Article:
I picked up The Book Club Journal off a display of the store's recent and upcoming book club selections. Although I already have a notebook designated as my book club journal, this one is specifically designed for the task with space to keep track of where the club met, what food and drink was served (always important!) and everyone's thoughts about the book. 

And of course I had to pick up some board books for my niece(s). I was so excited to see that they had two copies of We Sang You Home by Richard Van Camp, illustrated by Julie Flett  (Orca, 2016) on the shelf! This is a super sweet board book perfect for welcoming a new baby and it's written by a First Nations author. It features a First Nations family and the message of welcoming and surrounding a new baby with love is so universal. It's the perfect first read-aloud and will be my first gift to my new niece (ETA late September)! More on that in a future post. 

I also grabbed one of the newest Baby Loves Science books - Baby Loves Coding by Ruth Spiro, illustrated by Irene Chan (Charlesbridge, 2018) - and The Babies and Doggies Book by John Schindel and Molly Woodward (Houghton Mifflin, 2018). 

Monday, July 9, 2018

Summer Xylophone

This summer, my husband made us a PVC Pipe Xylophone for the front porch of our library.

A xylophone made of PVC pipes. 

Here is where we found instructions to make it: How to Make a PVC Pipe Xylophone by Frugal Fun 4 Boys.

We delivered it to the front porch of our library where it has lived musically since June 1 when our Summer Reading Program started.

I bought a handful of flyswatters and doctored them with fun foam to make a "mallet". They didn't walk off as I thought they might, but the fun foam only lasts so long with regular use as a mallet, so I have made two replacement "mallets" so far, which is about what I expected.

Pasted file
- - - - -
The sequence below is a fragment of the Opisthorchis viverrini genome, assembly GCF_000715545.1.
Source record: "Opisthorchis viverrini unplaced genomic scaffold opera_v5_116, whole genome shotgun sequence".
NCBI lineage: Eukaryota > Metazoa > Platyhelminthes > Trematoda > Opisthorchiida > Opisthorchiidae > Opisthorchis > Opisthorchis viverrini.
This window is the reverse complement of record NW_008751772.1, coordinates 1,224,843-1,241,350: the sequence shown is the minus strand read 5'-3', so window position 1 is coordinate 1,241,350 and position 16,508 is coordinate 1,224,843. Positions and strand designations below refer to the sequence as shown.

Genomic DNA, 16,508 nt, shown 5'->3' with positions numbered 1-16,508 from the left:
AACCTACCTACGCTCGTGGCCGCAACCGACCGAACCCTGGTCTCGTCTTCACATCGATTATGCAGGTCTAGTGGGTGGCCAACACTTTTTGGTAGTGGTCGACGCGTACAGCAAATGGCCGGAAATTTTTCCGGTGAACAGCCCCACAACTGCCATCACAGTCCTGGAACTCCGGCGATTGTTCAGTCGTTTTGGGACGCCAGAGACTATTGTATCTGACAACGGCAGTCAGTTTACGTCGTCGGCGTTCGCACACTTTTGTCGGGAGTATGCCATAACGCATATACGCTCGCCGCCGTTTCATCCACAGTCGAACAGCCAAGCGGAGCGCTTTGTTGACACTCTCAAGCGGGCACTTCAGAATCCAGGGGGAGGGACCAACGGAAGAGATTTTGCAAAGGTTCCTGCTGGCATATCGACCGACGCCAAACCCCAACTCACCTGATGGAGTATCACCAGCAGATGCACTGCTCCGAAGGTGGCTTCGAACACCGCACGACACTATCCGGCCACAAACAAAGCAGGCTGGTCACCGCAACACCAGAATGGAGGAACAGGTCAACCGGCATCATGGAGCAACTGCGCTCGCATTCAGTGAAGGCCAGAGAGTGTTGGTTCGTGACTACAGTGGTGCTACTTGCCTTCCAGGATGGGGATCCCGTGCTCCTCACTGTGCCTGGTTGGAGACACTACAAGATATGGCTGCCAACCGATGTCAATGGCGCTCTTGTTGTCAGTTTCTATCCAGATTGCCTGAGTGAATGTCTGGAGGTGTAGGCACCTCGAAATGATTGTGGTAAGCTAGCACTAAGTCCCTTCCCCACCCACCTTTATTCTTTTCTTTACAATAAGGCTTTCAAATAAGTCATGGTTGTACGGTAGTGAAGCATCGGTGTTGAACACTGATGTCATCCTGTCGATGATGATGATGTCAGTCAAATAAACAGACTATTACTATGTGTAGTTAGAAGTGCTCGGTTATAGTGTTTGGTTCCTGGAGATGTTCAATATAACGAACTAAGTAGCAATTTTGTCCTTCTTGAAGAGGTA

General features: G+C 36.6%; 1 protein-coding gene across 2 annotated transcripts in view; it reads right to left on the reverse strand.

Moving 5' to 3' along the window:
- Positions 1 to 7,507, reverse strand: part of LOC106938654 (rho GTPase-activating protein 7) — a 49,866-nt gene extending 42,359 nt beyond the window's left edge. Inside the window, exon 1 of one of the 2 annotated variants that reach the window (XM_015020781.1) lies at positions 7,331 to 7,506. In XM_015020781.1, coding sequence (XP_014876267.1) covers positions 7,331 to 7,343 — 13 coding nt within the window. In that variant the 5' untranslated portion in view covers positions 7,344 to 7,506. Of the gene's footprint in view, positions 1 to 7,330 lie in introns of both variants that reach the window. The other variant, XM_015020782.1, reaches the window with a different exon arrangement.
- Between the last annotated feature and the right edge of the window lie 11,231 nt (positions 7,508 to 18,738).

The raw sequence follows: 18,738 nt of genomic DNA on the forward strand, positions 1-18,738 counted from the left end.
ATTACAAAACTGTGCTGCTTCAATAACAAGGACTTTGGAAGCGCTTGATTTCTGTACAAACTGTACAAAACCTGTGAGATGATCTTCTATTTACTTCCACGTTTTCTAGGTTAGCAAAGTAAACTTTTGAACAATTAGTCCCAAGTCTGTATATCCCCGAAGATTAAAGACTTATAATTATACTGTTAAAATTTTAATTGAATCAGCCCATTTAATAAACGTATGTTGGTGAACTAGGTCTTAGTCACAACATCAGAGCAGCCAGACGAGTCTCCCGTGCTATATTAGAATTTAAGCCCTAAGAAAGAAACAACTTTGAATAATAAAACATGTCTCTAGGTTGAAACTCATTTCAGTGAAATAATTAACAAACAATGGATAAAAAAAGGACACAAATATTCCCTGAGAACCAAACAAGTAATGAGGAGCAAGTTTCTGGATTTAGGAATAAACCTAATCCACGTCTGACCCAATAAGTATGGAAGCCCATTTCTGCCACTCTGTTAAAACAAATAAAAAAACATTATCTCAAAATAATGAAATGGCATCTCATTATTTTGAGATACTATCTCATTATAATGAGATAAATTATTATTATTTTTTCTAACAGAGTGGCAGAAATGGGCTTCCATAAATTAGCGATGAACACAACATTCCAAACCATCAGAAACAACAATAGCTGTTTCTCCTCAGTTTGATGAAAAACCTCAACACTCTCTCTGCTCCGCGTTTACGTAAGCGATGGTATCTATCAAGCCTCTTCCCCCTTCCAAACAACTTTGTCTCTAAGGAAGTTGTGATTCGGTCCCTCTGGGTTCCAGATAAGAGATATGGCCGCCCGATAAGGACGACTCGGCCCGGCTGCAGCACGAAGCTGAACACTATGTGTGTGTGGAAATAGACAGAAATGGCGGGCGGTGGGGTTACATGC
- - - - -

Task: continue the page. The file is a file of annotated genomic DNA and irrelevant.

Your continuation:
The signs are posted in our windows. 

I also made up some signs that we posted on the front windows near the xylophone to give families ideas of what to do with it. Most used, I believe, have been the songs. Since the pipes are color coded, anyone can play these color coded songs, no musical ability or music reading required. I'm posting the PDFs here and you're welcome to use them or edit them if you'd like to use them at your library:

The Xylophone cost about $75 for the supplies and my husband donated a day to working on it for us. If you don't have a handy partner, colleague, or friend or if you yourself are not handy, it might be worth asking your local hardware store if they know anyone who might volunteer their time and skills to build it. 

It's been well worth the effort to see people of all ages interacting with it, experimenting with sound and creating music! 

Friday, July 6, 2018

Spinning Silver

You know the story of Rumpelstiltskin? They got it wrong. It's really just a story about paying back a debt. So begins Miryem's story in Spinning Silver by Naomi Novik. In Litvas, a land with a constantly encroaching winter, Miryem's family is starving. Her father is the local moneylender, but he's so softhearted that he will never collect what he's owed. So Miryem takes over and finds out that she has a skill for moneylending and making deals. When her ability to take silver and turn it into gold attracts the nearby magic folk the Staryk, rulers of ice and snow, Miryem finds herself captured by the King of the Staryk in a bargain that means much more than she knows.